H&M: Environmental Steward or Greenwashing Marketer?

H&M has incorporated eco-friendly practices in its operational strategy, but the fact remains that a fundamental tension exists between the enormous environmental footprint generated by its fast fashion business model and its aim to produce sustainable garments.

The meteoric rise of the global fast fashion industry has completely upended the two-season retail shopping experience, conditioning consumers to instead expect and demand the arrival of mass-produced, affordable, and on-trend pieces at increasingly shorter buying cycles. While the business model has afforded retailers with tremendous growth that outpaces that of traditional apparel players, top-line gains were realized at the expense of environmentally sound manufacturing practices. Already the second largest polluter of freshwater resources, the fashion industry is also responsible for the production of synthetic fibers that emit N2O, a gas 300 times more damaging than CO2 [1]. Fast fashion garments, in particular, “produce over 400% more carbon emissions per item per year than garments worn 50 times and kept for a full year.” [1]

Amongst its peers, H&M was one of the first to integrate large-scale sustainability initiatives across its supply chain. Sustainability has played an increasingly critical role in H&M’s operating model since 2011, when it launched its Conscious Collection, an annual collection produced with such eco-friendly materials as hemp, organic cotton, and recycled polyester [2]. To complement the main collection, an assortment of eco-friendly pieces under the Conscious brand were made available year-round. Other initiatives quickly followed. Launched in 2013, the Garment Collecting Program provides customers the option to recycle their old clothes and home textiles at an H&M store, regardless of the brand or condition [3]. In return, the customer is gifted with vouchers for use at H&M [3]. Over 12,300 tons of clothing was collected in FY2015 and H&M has, to-date, produced 1.3mm garments using recycled clothing from the program [4].

On paper, H&M appears to have made considerable strides in realizing its sustainability aims. By the end of fiscal year 2015, 78% of H&M stores operated on renewable electricity (up from 27% in FY2014), which slashed its own greenhouse gas emissions by 56% from 2014 [5]. Committed to maximizing its usage of sustainable fibers in order to transition to a 100% circular business model, H&M has shifted its reliance on organic cotton, organic wool, recycled polyester, and recycled wool [6].

loop

Exhibit 1. H&M, Conscious Actions Sustainability Report 2015

Water management has been another key area of focus for the company. Fashion is a water-intensive industry, particularly due to the amount of water necessary for cotton production and fabric dye processing [7]. To achieve its aim of global water stewardship, H&M required that its ~500 supplier factories with wet processes institute wastewater treatment measures, reduced the water used during treatment processes for its denim garments, and is on track to introduce water-efficient equipment across its value chain [8]. Already one of the world’s largest users of organic cotton, the company has set an ambitious goal of sourcing its entire cotton supply from sustainable sources by 2020 [9].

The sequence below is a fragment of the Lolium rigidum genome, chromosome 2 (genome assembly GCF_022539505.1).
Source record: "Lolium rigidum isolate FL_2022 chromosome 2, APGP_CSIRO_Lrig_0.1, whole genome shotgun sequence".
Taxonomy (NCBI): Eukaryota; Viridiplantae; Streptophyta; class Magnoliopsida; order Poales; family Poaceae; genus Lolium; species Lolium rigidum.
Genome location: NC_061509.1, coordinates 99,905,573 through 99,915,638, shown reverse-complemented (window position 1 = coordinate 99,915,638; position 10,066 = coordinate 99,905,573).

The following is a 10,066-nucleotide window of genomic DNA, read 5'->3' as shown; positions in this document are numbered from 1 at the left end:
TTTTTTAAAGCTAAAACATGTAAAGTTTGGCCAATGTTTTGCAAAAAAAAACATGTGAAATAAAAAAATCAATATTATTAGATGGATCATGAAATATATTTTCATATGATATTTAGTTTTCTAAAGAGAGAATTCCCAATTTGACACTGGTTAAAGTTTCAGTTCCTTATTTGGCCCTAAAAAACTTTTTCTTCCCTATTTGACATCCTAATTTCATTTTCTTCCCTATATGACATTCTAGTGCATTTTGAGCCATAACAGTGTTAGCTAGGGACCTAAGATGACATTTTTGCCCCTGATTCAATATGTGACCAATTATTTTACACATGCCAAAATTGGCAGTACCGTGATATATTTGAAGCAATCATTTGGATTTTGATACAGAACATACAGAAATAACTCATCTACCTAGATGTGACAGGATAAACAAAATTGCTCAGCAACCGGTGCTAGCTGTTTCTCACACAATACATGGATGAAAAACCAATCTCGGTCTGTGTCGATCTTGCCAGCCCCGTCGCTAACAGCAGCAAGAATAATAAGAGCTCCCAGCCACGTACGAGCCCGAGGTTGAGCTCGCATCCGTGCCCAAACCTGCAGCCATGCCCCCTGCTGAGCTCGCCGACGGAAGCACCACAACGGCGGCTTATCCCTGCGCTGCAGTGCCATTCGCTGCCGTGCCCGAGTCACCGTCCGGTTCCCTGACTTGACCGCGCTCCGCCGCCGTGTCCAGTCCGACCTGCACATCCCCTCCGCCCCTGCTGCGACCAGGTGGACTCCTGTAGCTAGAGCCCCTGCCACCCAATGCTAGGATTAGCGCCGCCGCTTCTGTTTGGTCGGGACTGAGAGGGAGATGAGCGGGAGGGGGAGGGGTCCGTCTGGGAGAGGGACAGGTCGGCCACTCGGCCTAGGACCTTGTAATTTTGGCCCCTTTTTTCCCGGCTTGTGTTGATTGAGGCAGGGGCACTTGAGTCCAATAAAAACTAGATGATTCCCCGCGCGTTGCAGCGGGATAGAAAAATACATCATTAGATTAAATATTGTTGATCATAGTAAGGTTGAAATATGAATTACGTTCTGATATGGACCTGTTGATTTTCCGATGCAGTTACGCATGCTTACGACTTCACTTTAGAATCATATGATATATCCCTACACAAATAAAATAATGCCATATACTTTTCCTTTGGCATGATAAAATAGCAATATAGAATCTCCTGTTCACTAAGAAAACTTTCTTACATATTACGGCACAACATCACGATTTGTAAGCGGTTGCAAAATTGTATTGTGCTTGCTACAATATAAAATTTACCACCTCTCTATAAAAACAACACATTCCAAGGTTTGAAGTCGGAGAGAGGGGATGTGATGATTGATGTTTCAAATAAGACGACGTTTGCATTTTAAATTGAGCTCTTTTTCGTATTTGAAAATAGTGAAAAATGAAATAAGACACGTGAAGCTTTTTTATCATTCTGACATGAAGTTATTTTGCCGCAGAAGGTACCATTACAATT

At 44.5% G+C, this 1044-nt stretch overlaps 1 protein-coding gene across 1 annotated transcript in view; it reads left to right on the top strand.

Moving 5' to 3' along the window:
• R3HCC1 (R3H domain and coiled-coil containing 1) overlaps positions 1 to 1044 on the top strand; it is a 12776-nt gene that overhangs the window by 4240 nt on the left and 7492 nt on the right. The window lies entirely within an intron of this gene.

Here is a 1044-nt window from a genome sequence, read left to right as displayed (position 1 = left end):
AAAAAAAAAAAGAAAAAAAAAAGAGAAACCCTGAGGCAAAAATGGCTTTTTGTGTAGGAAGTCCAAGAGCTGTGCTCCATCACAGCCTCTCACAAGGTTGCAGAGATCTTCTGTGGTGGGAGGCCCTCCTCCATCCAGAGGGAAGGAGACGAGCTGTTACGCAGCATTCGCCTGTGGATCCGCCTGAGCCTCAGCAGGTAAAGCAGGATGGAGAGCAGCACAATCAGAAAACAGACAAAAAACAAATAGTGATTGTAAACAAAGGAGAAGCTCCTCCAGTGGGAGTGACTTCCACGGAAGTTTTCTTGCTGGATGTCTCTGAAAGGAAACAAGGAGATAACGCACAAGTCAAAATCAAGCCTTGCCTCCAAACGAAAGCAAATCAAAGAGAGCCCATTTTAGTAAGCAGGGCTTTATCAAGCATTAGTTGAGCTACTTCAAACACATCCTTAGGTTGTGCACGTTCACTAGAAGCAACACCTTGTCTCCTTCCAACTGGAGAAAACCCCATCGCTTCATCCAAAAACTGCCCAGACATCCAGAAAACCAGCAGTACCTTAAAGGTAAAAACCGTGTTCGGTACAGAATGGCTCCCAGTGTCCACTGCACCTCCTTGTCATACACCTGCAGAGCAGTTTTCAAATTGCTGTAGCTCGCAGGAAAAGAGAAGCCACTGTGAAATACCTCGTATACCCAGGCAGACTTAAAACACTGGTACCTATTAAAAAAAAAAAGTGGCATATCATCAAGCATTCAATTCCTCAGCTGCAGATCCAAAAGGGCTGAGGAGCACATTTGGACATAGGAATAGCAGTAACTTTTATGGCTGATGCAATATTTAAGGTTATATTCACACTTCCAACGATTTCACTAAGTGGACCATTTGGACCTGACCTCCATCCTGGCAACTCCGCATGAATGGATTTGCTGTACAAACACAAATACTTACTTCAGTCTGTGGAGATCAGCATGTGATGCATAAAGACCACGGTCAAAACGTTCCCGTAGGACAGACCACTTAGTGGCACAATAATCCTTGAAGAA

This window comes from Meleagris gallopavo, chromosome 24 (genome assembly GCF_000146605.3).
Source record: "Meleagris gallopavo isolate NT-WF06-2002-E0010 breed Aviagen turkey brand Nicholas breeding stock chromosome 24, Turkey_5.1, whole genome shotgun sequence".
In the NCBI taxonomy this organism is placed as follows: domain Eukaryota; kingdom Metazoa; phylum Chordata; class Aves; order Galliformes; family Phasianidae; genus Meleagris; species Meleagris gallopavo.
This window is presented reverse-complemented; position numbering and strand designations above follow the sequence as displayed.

conscious2

Exhibit 2. H&M, Conscious Actions Sustainability Report 2015

H&M has incorporated eco-friendly practices in its operational strategy, but the fact remains that a fundamental tension exists between the enormous environmental footprint generated by its fast fashion business model and its aim to produce sustainable garments. The retail giant currently operates more than 4,100 stores in 61 markets [10]. Armed with an aggressive expansion strategy, H&M plans to open an additional 425 new stores in three new markets in fiscal year 2016, as well as introduce one or two new brands in 2017 [10]. Incentivizing shoppers to trade in their old clothes for a store coupon helps to reduce textile waste on one hand, but it’s also a clever marketing scheme that brings the consumer back into the store to make additional purchases, which ultimately broadens the company’s environmental footprint. Moreover, several of H&M’s key production markets in emerging economics have regulations in place that prevent the importation of used clothes and recycled materials currently comprise of only 1% of H&M’s total material use [6]. Separately, current technological limitations permit only 20% of recycled fibers to be mixed into new garments without compromising quality [11]. Closed-loop recycling is possible for pure cotton, but not for cotton that has been “dyed, treated or blended with other materials.” [11] For synthetic fibers, closed-loop recycling is far from commercially viable [11].

While H&M has made meaningful progress in achieving its mission of sustainability, it remains to be seen whether it can truly succeed in closing the loop for fashion or is simply employing greenwashing tactics to capitalize on the growing contingent of environmentally-conscious consumers.

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Sources

[1] James Conca, “Making Climate Change Fashionable – The Garment Industry Takes On Global Warming,” Forbes, December 3, 2015, http://www.forbes.com/sites/jamesconca/2015/12/03/making-climate-change-fashionable-the-garment-industry-takes-on-global-warming/#32482c17778a

[2] H&M, 2011 Annual Report, pg 10 http://about.hm.com/content/dam/hmgroup/groupsite/documents/en/Annual%20Report/Annual_Report_2011_P1_en.pdf

[3] http://www.hm.com/us/garment-collecting

[4] H&M, Conscious Actions Sustainability Report 2015, pg 87 http://about.hm.com/content/dam/hmgroup/groupsite/documents/masterlanguage/CSR/reports/2015%20Sustainability%20report/HM_SustainabilityReport_2015_final_FullReport.pdf

[5] H&M, 2015 Annual Report, pg 37 http://about.hm.com/content/dam/hmgroup/groupsite/documents/masterlanguage/Annual%20Report/Annual%20Report%202015.pdf

[6] H&M, Conscious Actions Sustainability Report 2015, pg 93 http://about.hm.com/content/dam/hmgroup/groupsite/documents/masterlanguage/CSR/reports/2015%20Sustainability%20report/HM_SustainabilityReport_2015_final_FullReport.pdf

[7] H&M, Conscious Actions Sustainability Report 2015, pg 99 http://about.hm.com/content/dam/hmgroup/groupsite/documents/masterlanguage/CSR/reports/2015%20Sustainability%20report/HM_SustainabilityReport_2015_final_FullReport.pdf